Senior Member
Brigadier General
No Avatar
Join Date: Feb 2009
Posts: 1,827
Threads:
Quote:
Originally Posted by Jeneral2885 View Post
Well put it this way, what has ASEAN ever done in the previous multiple Thai political scandals and millitary coups?
You'll probably find this interesting.

ASEAN and the Principle of Non-Interference

To me at least; one major reason ASEAN has lasted as long as it has it because of this policy. ASEAN however has played the role as mediator in the past [e.g the Thai/Cambodian border dispute] and has engaged in back door diplomacy to help resolve disputes and avert conflict.

In the early 1990's, ASEAN - working with the UN and other countries - was successful in getting Vietnam to withdraw from Cambodia and for elections to be held there. ASEAN countries like Malaysia [also deployed a helicoter detachment], Indonesia and Thailand later deployed troops and observers to serve with United Nations Transitional Authority in Cambodia [UNTAC].
STURM is offline   Reply With Quote
Old May 25th, 2014
Jeneral2885
This message has been deleted by OPSSG. Reason: Continued Trolling, despite guidance from other members
Old May 25th, 2014   #13
Senior Member
Brigadier General
No Avatar
Join Date: Feb 2009
Posts: 1,827
Threads:
Quote:
Originally Posted by Jeneral2885 View Post
So does that mean if regional organisations have non-interference, this will last longer? And that the member states progress well in that manner?[Mod Edit: Good bye and good riddance to the little troll. See additional warning issued here, across multiple threads. ]
From the very start it was intended to be an economic and cultural bloc. ASEAN is far from perfect but it has lasted this long and more importantly has served its purpose and continues to be relevant.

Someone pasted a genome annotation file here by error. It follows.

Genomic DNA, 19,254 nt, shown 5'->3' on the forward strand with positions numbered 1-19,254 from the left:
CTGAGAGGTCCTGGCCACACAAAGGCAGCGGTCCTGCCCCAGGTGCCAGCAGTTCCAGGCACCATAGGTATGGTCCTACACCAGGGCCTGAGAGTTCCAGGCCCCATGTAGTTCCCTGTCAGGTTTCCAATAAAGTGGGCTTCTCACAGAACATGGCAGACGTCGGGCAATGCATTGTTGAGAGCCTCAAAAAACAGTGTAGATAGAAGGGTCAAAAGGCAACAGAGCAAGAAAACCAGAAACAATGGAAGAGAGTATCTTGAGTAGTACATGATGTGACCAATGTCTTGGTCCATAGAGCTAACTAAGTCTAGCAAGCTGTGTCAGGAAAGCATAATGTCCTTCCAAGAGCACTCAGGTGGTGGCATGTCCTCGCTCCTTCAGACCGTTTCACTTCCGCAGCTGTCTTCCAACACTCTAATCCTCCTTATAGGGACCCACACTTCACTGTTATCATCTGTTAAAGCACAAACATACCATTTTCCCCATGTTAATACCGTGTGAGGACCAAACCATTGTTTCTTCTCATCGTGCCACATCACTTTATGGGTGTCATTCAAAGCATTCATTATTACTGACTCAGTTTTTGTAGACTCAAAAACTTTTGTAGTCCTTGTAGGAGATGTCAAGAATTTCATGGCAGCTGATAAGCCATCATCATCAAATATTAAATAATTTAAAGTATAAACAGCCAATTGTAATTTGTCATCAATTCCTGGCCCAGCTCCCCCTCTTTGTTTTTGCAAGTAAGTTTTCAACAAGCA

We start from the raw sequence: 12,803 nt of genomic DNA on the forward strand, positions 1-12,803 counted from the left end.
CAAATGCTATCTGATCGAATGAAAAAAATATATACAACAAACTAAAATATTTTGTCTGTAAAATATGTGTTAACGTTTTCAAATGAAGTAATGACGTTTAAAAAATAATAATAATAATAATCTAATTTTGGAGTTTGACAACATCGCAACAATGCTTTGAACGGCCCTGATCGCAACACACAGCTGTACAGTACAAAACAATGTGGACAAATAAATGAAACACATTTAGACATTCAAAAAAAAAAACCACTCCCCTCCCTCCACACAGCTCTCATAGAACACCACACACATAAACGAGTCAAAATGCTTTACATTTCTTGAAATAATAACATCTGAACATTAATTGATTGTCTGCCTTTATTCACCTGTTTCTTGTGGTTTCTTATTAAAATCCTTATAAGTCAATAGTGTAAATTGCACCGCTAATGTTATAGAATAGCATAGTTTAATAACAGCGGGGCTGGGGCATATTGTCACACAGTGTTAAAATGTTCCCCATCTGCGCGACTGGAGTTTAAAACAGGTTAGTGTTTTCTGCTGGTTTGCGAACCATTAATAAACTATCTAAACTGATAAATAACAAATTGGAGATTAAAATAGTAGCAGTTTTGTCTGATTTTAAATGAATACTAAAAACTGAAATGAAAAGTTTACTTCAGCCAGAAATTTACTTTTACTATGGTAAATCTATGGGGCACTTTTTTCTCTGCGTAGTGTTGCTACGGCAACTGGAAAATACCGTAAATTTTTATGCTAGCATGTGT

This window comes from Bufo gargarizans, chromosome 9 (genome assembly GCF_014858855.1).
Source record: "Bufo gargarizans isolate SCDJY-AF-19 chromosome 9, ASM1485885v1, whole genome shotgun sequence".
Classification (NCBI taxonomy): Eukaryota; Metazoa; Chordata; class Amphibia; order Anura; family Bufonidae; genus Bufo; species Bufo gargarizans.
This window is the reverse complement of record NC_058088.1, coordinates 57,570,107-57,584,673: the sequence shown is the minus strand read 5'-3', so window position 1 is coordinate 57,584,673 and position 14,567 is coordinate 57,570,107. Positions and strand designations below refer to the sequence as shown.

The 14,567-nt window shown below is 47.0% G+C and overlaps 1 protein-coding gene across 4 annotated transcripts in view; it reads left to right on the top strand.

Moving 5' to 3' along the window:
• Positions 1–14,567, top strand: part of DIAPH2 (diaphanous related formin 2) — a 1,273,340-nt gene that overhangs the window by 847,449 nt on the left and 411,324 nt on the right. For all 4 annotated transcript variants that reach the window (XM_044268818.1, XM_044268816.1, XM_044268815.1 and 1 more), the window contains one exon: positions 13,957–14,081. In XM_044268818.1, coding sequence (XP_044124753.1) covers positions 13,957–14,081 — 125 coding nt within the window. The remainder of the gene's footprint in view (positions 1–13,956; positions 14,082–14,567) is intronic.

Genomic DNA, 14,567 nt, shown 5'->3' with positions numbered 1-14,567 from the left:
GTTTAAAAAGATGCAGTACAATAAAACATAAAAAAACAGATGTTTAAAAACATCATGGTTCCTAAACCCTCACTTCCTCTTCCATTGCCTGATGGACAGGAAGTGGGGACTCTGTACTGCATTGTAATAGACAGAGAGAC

Last edited by OPSSG; May 31st, 2014 at 08:47 AM.
STURM is offline   Reply With Quote
Old May 25th, 2014   #14
New Member
Private
No Avatar
Join Date: Jul 2013
Posts: 39
Threads:
Quote:
Originally Posted by Jeneral2885 View Post
So does that mean if regional organisations have non-interference, this will last longer? And that the member states progress well in that manner?
At this point you are just being contrary.

But anyway, the answers are: depends, depends. There is no single thing that will guarantee an organization will last and that its members will progress.

Regardless of whether you like that answer or think that it's being evasive, the fact is that ASEAN is the way it is because it is specifically built that way. Its non-interference in Thailand political situation is not a failure. It is working as intended. The ASEAN member states prefer it that way.
tonnyc is offline   Reply With Quote
Old May 25th, 2014   #15
Super Moderator
Lieutenant General
No Avatar
Join Date: Mar 2009
Location: Australia
Posts: 2,514
Threads:
Quote:
Originally Posted by Jeneral2885 View Post
So does that mean if regional organisations have non-interference, this will last longer? And that the member states progress well in that manner?
You could always just admit you were wrong about ASEAN rather than changing tack so as not to look as embarrassed...
Bonza is offline   Reply With Quote
Reply

Thread Tools
Rate This Thread
Rate This Thread:


All times are GMT -4. The time now is 12:29 AM.